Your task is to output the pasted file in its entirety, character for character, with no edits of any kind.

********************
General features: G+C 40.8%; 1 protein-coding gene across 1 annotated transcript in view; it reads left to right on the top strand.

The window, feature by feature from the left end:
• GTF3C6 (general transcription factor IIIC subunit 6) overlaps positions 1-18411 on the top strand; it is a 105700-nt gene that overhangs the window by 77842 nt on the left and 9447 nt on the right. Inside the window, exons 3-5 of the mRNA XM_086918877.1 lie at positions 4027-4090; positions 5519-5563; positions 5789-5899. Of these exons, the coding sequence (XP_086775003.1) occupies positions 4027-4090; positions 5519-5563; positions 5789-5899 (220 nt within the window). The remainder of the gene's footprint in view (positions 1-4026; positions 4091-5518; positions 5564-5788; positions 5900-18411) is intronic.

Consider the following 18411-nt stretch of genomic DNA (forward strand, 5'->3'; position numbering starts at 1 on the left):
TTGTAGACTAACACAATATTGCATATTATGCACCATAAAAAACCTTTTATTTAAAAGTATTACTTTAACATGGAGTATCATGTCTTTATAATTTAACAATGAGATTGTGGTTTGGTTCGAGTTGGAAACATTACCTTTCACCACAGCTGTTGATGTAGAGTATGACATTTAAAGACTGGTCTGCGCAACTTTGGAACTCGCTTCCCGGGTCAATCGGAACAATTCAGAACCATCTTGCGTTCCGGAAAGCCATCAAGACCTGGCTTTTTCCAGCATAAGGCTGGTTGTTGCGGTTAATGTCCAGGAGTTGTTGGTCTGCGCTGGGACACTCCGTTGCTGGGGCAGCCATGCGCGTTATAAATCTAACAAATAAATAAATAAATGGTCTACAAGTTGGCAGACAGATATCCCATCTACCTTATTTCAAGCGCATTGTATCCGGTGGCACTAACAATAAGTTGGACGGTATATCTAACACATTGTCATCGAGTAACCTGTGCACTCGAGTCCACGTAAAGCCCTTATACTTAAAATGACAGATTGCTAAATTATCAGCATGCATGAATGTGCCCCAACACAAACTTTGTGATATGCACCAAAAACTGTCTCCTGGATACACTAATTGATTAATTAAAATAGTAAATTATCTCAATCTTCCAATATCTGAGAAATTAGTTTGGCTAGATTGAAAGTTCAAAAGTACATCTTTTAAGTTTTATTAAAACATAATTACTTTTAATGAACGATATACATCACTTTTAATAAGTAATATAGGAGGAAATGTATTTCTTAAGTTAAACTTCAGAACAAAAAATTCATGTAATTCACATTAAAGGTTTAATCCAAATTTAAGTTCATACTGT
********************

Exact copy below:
General features: G+C 40.8%; 1 protein-coding gene across 1 annotated transcript in view; it reads left to right on the top strand.

The window, feature by feature from the left end:
• GTF3C6 (general transcription factor IIIC subunit 6) overlaps positions 1-18411 on the top strand; it is a 105700-nt gene that overhangs the window by 77842 nt on the left and 9447 nt on the right. Inside the window, exons 3-5 of the mRNA XM_086918877.1 lie at positions 4027-4090; positions 5519-5563; positions 5789-5899. Of these exons, the coding sequence (XP_086775003.1) occupies positions 4027-4090; positions 5519-5563; positions 5789-5899 (220 nt within the window). The remainder of the gene's footprint in view (positions 1-4026; positions 4091-5518; positions 5564-5788; positions 5900-18411) is intronic.

Consider the following 18411-nt stretch of genomic DNA (forward strand, 5'->3'; position numbering starts at 1 on the left):
TTGTAGACTAACACAATATTGCATATTATGCACCATAAAAAACCTTTTATTTAAAAGTATTACTTTAACATGGAGTATCATGTCTTTATAATTTAACAATGAGATTGTGGTTTGGTTCGAGTTGGAAACATTACCTTTCACCACAGCTGTTGATGTAGAGTATGACATTTAAAGACTGGTCTGCGCAACTTTGGAACTCGCTTCCCGGGTCAATCGGAACAATTCAGAACCATCTTGCGTTCCGGAAAGCCATCAAGACCTGGCTTTTTCCAGCATAAGGCTGGTTGTTGCGGTTAATGTCCAGGAGTTGTTGGTCTGCGCTGGGACACTCCGTTGCTGGGGCAGCCATGCGCGTTATAAATCTAACAAATAAATAAATAAATGGTCTACAAGTTGGCAGACAGATATCCCATCTACCTTATTTCAAGCGCATTGTATCCGGTGGCACTAACAATAAGTTGGACGGTATATCTAACACATTGTCATCGAGTAACCTGTGCACTCGAGTCCACGTAAAGCCCTTATACTTAAAATGACAGATTGCTAAATTATCAGCATGCATGAATGTGCCCCAACACAAACTTTGTGATATGCACCAAAAACTGTCTCCTGGATACACTAATTGATTAATTAAAATAGTAAATTATCTCAATCTTCCAATATCTGAGAAATTAGTTTGGCTAGATTGAAAGTTCAAAAGTACATCTTTTAAGTTTTATTAAAACATAATTACTTTTAATGAACGATATACATCACTTTTAATAAGTAATATAGGAGGAAATGTATTTCTTAAGTTAAACTTCAGAACAAAAAATTCATGTAATTCACATTAAAGGTTTAATCCAAATTTAAGTTCATACTGT